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amongst appear became become Bible bookseller called carried century Chapter character Charles Club collection common copies critic described desire Dodsley Dunton early edition England English famous father five fortune Gent give half hand History honour hundred interest Jacob John Johnson knowledge labour ladies learning letter Lintott literary literature lived London looked Lord master means mind nature never once original Pall Mall pass period person poem poet poor Pope pounds present printed printer probably produced profit published received records Review Richardson says seems seller selling shadow shillings Society soon Street success Thomas thought tion told Tonson took town trade translation volume write written wrote young
Page 243 - I received one morning a message from poor Goldsmith that he was in great distress, and as it was not in his power to come to me, begging that I would come to him as soon as possible. I sent him a guinea, and promised to come to him directly. I accordingly went as soon as I was dressed, and found that his landlady had arrested him for his rent, at which he was in a violent passion. I perceived that he had already changed my guinea, and had got a bottle of Madeira and a glass before him.
Page 107 - now you talk of translators, what is your method of managing them ? ' ' Sir,' replied he, ' these are the saddest pack of rogues in the world : in a hungry fit, they'll swear they understand all the languages in the universe. I have known one of them take down a Greek book upon my counter and cry, "Ah, this is Hebrew, and must read it from the latter end.
Page 121 - On the day the book was first vended, a crowd of authors besieged the shop ; entreaties, advices, threats of law and battery, nay cries of treason, were all employed to hinder the coming out of the " Dunciad ; " on the other side, the booksellers and hawkers made as great efforts to procure it.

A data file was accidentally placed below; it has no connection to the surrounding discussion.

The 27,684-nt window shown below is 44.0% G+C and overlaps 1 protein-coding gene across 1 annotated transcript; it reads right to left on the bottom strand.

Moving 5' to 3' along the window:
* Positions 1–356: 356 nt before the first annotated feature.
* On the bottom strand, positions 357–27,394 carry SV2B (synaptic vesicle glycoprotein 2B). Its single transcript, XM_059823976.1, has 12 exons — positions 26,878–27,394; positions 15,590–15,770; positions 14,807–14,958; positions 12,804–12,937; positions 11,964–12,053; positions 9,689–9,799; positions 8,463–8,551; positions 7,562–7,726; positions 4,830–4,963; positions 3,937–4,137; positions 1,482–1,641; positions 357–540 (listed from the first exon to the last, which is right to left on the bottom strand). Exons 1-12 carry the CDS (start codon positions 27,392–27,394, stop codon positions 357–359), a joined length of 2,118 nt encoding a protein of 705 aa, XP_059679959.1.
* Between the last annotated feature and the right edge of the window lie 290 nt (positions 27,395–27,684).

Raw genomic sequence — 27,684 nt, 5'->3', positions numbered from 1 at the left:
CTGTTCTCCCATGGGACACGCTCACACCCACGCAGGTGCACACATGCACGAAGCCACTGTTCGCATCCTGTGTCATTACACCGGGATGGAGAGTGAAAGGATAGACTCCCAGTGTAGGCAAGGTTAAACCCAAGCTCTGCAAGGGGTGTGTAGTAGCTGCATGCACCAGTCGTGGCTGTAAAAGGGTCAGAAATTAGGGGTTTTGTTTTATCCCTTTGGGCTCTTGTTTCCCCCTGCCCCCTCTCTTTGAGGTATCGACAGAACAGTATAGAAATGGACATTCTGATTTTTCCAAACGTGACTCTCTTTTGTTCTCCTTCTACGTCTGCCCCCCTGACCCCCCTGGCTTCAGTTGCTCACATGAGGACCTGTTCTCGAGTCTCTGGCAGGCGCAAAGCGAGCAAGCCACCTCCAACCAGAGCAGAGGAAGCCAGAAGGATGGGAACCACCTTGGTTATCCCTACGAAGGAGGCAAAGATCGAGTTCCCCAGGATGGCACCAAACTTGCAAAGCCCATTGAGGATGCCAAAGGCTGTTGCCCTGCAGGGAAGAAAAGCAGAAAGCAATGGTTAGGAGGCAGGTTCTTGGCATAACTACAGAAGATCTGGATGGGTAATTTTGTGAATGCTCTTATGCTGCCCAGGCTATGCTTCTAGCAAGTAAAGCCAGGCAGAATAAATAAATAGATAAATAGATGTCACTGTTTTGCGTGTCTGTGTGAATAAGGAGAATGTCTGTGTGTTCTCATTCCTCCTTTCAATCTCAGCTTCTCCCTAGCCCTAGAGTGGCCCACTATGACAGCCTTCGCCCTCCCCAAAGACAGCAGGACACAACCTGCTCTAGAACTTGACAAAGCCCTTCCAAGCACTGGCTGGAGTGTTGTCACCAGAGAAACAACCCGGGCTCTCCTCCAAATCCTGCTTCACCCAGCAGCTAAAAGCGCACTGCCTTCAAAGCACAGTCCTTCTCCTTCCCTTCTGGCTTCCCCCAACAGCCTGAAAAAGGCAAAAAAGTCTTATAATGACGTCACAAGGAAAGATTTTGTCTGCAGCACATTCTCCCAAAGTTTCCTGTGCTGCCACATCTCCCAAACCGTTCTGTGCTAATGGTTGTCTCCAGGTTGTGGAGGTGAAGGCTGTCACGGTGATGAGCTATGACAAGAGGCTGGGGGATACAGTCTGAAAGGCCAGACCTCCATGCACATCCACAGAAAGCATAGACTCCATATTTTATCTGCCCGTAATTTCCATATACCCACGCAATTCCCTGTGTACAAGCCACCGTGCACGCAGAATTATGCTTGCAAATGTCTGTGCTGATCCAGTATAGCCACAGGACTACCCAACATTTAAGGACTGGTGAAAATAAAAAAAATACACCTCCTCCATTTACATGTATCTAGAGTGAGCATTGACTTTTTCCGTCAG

Page 233 - This person was no other than the philanthropic bookseller in St. Paul's Churchyard, who has written so many little books for children : he called himself their friend; but he was the friend of all mankind. He was no sooner alighted, but he was in haste to be gone; for he was ever on business of the utmost importance, and was at that time actually compiling materials for the history of on
Page 205 - Is not a Patron, my Lord, one who looks with unconcern on a man struggling for life in the water, and when he has reached ground, encumbers him with help...
Page 187 - I am guilty, I own, of meannesses which poverty unavoidably brings with it, my reflections are filled with repentance for my imprudence, but not with any remorse for being a villain, that may be a character you unjustly charge me with.
Page 107 - Now damn them ! what if they should put it into the newspaper, how you and I went together to Oxford ? what would I care ? If I should go down into Sussex, they would say I was gone to the Speaker. But what of that ? If my son were but big enough to go on with the business, by G — d I would keep as good company as old Jacob.
Page 72 - Ridotta sips and dances, till she see The doubling lustres dance as fast as she; F— loves the senate, Hockley-hole his brother, Like in all else, as one egg to another.
Page 258 - ... a cabinet so variously inlaid; such a piece of diversified mosaic; such a tessellated pavement without cement; here a bit of black stone and there a bit of white; patriots and courtiers; king's friends and republicans; Whigs and Tories; treacherous friends and open enemies; that it was indeed a very curious show, but utterly unsafe to touch, and unsure to stand on.
Page 226 - I am at a loss how to describe the success of the work without betraying the vanity of the writer. The first impression was exhausted in a few days; a second and third edition were scarcely adequate to the demand, and the bookseller's property was twice invaded by the pyrates of Dublin. My book was on every table, and almost on every toilette...